How to Care for Compacta Plants in an Aquarium

It’s hard to go wrong with Compacta plants in your aquarium. They grow well without strong light.

They don’t require an unusual pH that interferes with fish care. They respond to fertilizer, but they don’t require it.

The only thing that you will have to do to care for your Compacta plants is to make sure they don’t do so well that they take over your aquarium.

Fortunately, compared to the other aquatic plants to which Compactas are related, they stay relatively small.

In this article we’ll tell you everything you need to know about taking care of Compacta plants in your fish tank, starting with what exactly a Compacta plant is.

What Is a Compacta Plant?

The Compacta plant is actually a miniature strain of an Asian water plant known as hygrophila, or by common names like Temple Plant or Starhorn, or by its scientific name Hygrophila corymbosa.

When you are shopping for the smaller Compacta plants, you will want to avoid the variety of Hygrophila corymbosa known as Giant Hygro.

Compacta is a member of the acanthus family, a group of over 3,000 plants including many popular house and garden plants.

It was developed from Giant Hygro, which is abundant in Southeast Asia. It has escaped aquariums and become an invasive plant in Florida.

In nature, Hygrophila is a flowering plant that grows in water, but not necessarily underwater.

It is only very tolerant of flooding. It doesn’t actually prefer to live underwater. It will naturally try to grow to reach the surface of the water in which it is growing.

If you let your Compacta plants grow out of the tank, it will drop its underwater leaves and put on purple flowers.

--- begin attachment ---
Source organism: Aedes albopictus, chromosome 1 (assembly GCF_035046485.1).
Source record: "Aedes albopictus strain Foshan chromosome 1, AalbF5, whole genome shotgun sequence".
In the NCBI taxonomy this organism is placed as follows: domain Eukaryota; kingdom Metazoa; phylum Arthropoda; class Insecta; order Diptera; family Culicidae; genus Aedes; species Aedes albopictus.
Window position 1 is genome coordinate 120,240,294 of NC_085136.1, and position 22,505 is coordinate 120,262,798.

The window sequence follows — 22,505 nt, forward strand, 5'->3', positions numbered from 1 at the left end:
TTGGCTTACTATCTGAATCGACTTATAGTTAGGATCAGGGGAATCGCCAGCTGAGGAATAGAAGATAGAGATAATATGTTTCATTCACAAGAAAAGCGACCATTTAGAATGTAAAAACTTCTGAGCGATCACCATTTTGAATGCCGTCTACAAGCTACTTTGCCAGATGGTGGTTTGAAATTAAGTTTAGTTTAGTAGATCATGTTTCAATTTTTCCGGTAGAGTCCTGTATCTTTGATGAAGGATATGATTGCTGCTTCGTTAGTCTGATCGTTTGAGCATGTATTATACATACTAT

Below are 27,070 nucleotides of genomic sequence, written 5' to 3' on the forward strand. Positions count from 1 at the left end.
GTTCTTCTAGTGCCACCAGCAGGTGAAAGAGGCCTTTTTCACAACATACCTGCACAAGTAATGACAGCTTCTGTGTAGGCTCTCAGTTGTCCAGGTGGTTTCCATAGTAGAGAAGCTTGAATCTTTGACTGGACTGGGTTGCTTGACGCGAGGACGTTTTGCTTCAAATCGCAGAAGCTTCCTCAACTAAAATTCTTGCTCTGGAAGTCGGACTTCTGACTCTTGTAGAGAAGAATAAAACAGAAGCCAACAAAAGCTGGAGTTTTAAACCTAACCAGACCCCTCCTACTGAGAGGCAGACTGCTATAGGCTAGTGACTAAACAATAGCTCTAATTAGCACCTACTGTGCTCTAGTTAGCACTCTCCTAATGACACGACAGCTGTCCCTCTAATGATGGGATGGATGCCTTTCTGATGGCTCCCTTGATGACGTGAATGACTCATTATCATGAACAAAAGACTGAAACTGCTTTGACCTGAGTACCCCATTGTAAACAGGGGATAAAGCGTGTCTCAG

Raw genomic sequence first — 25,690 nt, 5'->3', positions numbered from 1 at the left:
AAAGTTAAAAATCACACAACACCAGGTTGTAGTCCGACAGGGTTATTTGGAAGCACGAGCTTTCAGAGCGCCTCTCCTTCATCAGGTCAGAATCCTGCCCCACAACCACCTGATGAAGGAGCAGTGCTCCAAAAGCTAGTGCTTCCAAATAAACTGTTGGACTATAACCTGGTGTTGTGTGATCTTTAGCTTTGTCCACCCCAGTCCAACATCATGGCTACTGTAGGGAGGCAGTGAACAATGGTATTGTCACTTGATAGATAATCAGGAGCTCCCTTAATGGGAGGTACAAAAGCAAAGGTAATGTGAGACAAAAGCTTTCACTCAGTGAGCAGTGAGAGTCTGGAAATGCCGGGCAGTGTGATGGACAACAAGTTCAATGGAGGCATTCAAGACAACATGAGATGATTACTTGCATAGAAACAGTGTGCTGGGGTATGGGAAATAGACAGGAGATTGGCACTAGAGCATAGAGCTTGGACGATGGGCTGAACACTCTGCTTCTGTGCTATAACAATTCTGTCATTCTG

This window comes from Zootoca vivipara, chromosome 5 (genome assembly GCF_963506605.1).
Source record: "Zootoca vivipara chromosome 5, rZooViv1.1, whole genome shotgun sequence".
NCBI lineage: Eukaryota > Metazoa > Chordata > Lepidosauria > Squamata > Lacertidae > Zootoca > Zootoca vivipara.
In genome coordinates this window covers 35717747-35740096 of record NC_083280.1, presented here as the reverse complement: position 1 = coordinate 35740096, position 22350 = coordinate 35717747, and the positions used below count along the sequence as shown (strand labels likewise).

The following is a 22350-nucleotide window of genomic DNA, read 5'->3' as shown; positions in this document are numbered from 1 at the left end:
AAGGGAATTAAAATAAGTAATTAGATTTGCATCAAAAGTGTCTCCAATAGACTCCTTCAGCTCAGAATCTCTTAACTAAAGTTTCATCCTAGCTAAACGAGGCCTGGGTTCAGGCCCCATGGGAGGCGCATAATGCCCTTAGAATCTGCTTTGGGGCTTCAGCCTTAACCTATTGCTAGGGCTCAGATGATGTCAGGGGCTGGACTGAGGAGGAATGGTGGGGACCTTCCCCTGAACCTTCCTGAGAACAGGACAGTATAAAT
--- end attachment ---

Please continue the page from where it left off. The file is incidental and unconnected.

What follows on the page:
For this reason, it is a good choice for a paludarium (a combination of an aquarium and a terrarium), but it will need to be placed in the background so its bare stems don’t distract from the underwater scenery.

In Thailand and Malaysia, Compacta and its close relative Giant Hygro are used in herbal medicine for treating fevers. They also have been studied as part of a treatment for malaria.

Compacta is a great plant for people who are just setting up their first aquarium.

There are conditions in which it will grow better than in others, but it survives even serious plant-keeping mistakes.

If you keep Compacta, however, you need to understand upfront that you will need to trim it regularly to keep it from taking over your aquarium.

Buying Compacta Plants

You should be able to find Compacta plants in an aquarium supply store for just $5 to $10. (In this article, all prices are in US dollars.)

When you are buying Compacta plants, you want to avoid Giant Hygro plants, which are suitable only for the largest aquariums (more than 55 gallons/200 liters).

It is important to buy only plants with vibrant green colors.

Faded colors are caused by lack of light, growing the plant in water without any nutrients at all (just in water, without fish, and without fertilizer), or by exposure to extreme cold or extreme heat.

Compacta plants with faded leaves will probably never grow even after you transplant them into a well-prepared aquarium.

Using Compacta in Your Aquarium Design

Compacta is an elegant plant. It doesn’t have frilly leaves or unusual colors. It simply stands tall as a background plant.

Compacta plants have broad leaves. The width of the leaves intensifies their bright green color.

The stems of the Compact plant are thick and more intensely colored than the leaves, often a dark bronze.

But your Compacta plant will fade out if it doesn’t get enough light and nutrients.

Under ideal conditions, a Compacta can grow to a height of about 24 inches.

You should not put it in a tank that is less than 24 inches deep, or it will focus its energy on growing above the surface.

The leaves of your Compacta plant can extend about 3 inches away from the stem.

You can manage your Compacta plant’s habit, however, by keeping its leaves trimmed.

Setting Up the Tank for Compactas

In nature, Hygrops grows in marshes with silt or sand beneath the water. Even if you can find silt, you don’t want to put it in your aquarium.

When you are growing Compactas, you want to use sand as the substrate in the bottom of the tank, at least in the back of the tank, where you are putting your Compactas.